Researchers cautioned that their study did not examine adenomas and CRC in elderly Caucasian patients, so study findings for minorities cannot be compared to the Caucasian population or their accompanying risk factors.
Dr. Singhal will present this data on Wednesday, May 5 at 8 a.m. CT in Hall F, Ernest N. Morial Convention Center.
Prevalence of Colorectal Neoplasia in Asymptomatic Hispanics Undergoing Screening Colonoscopy (Abstract #S1558)
Although cancer rates among Hispanics are typically lower than those among non-Hispanic whites, the prevalence of colonic adenomas (benign tumors) and neoplasia (tumor formation) in Hispanics is similar to that of non-Hispanic whites, according to new research from the University of Puerto Rico Cancer Center.
Studying 647 patients ages 50 and older undergoing colorectal cancer (CRC) screening at a large private gastroenterology practice in Puerto Rico (PR Gastroenterology Institute), researchers found that males were two times more likely to have colorectal neoplasia than women, and were more likely to have multiple polyps compared to women. They also found that patients older than 60 had a 56 percent greater chance of having polyps than those under age 60.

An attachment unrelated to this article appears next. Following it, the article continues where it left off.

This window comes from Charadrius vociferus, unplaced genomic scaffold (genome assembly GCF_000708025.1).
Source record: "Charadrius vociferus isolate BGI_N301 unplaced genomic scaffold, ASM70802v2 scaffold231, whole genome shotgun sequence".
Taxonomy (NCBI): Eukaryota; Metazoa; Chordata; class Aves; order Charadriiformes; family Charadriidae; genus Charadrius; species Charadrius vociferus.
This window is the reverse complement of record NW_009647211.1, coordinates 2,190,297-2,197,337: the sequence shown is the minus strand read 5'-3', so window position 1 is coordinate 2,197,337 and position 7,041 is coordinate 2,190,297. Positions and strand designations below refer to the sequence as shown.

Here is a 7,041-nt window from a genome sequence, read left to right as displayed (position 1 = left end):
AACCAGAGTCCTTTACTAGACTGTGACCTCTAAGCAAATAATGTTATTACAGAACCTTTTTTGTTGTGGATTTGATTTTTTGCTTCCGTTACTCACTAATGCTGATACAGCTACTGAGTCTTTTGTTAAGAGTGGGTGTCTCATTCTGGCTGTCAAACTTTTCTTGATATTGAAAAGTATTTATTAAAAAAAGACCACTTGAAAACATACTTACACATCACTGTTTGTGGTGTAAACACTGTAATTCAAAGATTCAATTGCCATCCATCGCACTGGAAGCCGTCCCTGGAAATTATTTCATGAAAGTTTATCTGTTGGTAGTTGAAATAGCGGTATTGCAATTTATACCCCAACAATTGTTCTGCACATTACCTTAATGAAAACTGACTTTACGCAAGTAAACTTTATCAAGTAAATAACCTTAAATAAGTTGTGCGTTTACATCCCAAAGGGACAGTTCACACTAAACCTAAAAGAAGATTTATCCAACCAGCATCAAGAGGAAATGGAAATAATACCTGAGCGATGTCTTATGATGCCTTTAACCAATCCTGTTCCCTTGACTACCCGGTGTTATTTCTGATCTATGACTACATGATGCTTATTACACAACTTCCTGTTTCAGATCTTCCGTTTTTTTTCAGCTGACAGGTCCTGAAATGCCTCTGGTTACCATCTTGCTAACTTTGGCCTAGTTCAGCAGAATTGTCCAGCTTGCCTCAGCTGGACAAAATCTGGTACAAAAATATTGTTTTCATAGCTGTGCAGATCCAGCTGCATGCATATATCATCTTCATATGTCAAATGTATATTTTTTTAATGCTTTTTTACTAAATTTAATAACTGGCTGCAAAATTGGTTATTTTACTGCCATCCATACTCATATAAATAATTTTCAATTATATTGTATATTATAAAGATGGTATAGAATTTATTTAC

Marcia Cruz-Correa, MD, PhD, associate professor of medicine and biochemistry at the University of Puerto Rico Cancer Center, and study co-author Fernando Ramos, MD, also found that the location of the polyps in Hispanics differed from where they are typically found in non-Hispanic Caucasians: of the patients who had polyps, 70 percent were on the proximal or right side of the colon. Dr. Cruz-Correa attributed the difference in location to underlying molecular differences in the two populations.
"Colorectal cancer screening rates among Hispanics are dangerously low," said Dr. Cruz-Correa. "Currently, only 40 p
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